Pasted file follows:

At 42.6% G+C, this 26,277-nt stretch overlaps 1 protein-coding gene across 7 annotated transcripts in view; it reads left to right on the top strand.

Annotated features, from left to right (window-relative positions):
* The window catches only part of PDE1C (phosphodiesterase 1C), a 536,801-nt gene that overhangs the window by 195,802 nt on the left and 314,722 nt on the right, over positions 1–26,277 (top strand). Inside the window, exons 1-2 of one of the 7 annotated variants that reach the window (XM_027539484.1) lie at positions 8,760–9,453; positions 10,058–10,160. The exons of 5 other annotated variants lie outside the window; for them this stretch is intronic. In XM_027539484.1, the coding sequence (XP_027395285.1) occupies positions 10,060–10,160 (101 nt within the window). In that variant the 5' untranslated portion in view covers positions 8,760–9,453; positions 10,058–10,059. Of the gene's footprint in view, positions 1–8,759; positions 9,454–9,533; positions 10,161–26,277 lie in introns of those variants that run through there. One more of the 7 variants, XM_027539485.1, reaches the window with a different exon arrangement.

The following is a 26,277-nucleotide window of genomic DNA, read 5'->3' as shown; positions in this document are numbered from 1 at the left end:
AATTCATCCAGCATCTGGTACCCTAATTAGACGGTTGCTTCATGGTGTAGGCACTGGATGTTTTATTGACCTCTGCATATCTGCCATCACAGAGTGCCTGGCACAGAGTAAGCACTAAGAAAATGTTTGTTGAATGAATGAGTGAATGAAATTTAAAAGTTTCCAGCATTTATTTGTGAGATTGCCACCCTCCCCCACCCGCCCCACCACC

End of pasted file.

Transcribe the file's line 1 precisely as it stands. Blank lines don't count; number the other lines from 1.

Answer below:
At 42.6% G+C, this 26,277-nt stretch overlaps 1 protein-coding gene across 7 annotated transcripts in view; it reads left to right on the top strand.